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How to load a part of a *.tif image without loading this image into memory.

I have to work with big TIFF files. (> 4 GB). I tried to read this file using BinaryReader, and using BitMiracle.LibTiff.Classic to convert bytes into image. But I didn't find example for how to read a specific pixel in a TIFF file.

Maybe be you have some solution for this task.

Lets say i have a BigScan.tif file and it is always:

Image Compression -  NONE
Pixel Order       -  Interleaved (RGBRGB)
Byte Order        -  IBM PC

I have some variable:

ImagePart with  User Defined Width
ImagePart with  User Define Height
ImagePArt with  User Defined Location

The question is, how could I get ImagePart from BigScan.tif?

But it would be best to have the ability to read information of the pixel in "BigScan.tif" with (x,y) coorinates.

I need to read a pixel from the BigScan.tif in specified place, with such function:

public Color GetPixelColorFromTiffImage(string TiffFileName, int PixelPositionX, int PixelPositionY)
{
    //Some Code
   return returnedColor;
}

Very strange but the support did`t unswer my quastion. May be somebody knows it. Why dose this part of the code from BitMiracle Samples wrote to 'raster' array numbers like "-11512229", "-11838376" and so on.

 using (Tiff image = Tiff.Open(fullImageLocation, "r"))
        {

            // Find the width and height of the image
            FieldValue[] value = image.GetField(TiffTag.IMAGEWIDTH);
             width = value[0].ToInt();

            value = image.GetField(TiffTag.IMAGELENGTH);
            height = value[0].ToInt();

            int imageSize = height * width;
            int[] raster = new int[imageSize];


            // Read the image into the memory buffer
            if (!image.ReadRGBAImage(width, height, raster))
            {
                MessageBox.Show("Could not read image");

            }


            using (Bitmap btm = new Bitmap(200, 200))
            {
                for (int i = 0; i < btm.Width; ++i)
                    for (int j = 0; j < btm.Height; ++j)
                        btm.SetPixel(i, j, getSample(i + 330, j + 30, raster, width, height));

                ReternedBitmap = btm;
            }
        }//using    
share|improve this question
1  
Does this help? bitmiracle.com/libtiff/help/… –  Roger Rowland Apr 30 '13 at 9:32
    
Well i saw this page. But i am still wondering how it can help. How, using this, possible to set the position of the pixel, and read it data from the main tif file? –  Alexey Gapon Apr 30 '13 at 10:56
1  
It allows you to read any number of scalines from the image - so you can at least choose a range of rows (y coordinate), even if you have to take the full width (x coordinate) - maybe this helps? –  Roger Rowland Apr 30 '13 at 11:22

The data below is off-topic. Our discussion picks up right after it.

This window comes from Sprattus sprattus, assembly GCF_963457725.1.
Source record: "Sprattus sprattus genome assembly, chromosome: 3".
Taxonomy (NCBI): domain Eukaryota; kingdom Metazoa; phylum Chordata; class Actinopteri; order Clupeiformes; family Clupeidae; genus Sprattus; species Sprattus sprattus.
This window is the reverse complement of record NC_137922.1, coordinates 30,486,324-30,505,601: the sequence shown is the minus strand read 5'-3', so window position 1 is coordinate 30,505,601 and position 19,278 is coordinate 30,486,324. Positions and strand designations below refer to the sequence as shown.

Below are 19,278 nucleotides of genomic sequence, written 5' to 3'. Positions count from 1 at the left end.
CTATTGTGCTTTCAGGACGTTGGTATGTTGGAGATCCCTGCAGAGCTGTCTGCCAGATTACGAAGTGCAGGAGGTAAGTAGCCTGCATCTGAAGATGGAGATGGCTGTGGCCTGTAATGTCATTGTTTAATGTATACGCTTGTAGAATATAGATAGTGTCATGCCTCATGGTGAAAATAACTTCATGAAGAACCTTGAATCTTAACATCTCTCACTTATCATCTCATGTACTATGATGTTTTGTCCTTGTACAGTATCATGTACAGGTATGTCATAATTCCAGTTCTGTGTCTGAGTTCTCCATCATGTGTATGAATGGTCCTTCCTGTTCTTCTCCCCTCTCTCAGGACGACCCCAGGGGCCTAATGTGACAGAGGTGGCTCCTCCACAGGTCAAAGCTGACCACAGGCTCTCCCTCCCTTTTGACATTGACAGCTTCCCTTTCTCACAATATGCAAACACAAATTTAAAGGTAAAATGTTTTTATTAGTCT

Sorry i still do not understand. Can you write an example using readScinline, how can i get pixel info with coordinates (x,y)? –  Alexey Gapon Apr 30 '13 at 11:26
1  
Well, it's not ideal, but it's better than having to load the whole image ;-) I don't know of a single-pixel accessor for TIFF because of the line-based compression options. –  Roger Rowland Apr 30 '13 at 13:13

1 Answer 1

Your question is unclear (you ask at least two different questions).

If you need to crop a part of a larger image then you need to:

  1. read each relevant scanline of a source image
  2. copy part of that scanline to a new image.

If you need to get color value of a single pixel in a given location than again you need to:

  1. read relevant scanline
  2. find relevant bytes in that scanline
  3. pack those bytes into a Color structure or whatever else

You didn't specify what are Photometric, BitsPerSample and SamplesPerPixel values for your image, so it's hard to tell what exactly are you dealing with.

Most probably, you are faced with geo-images. If so, they are probably RGB, 24bit, tiled images.

For tiled images it is possible to read only small part (say, 256 x 256 pixels) of the image at once. But even if they are stripped, one scanline of such an image will take only about 1 MB of memory (219 000 pixels * 3 bytes per pixel). It's nothing if you are really need to process such big images.

I wouldn't recommend you to try developing your own parser. It's not that easy if you know only basics about TIFF format.

share|improve this answer
    
Thank you very much for your answer. You are right, now I have some problems with writing my own "opener" because as is turned out - I don`t actualy know the specify of the files ((. I just hope that BitMiracle will help. Could you help me to write a part of the code? Because it is real magic for me with *.tiff files. –  Alexey Gapon May 1 '13 at 22:18

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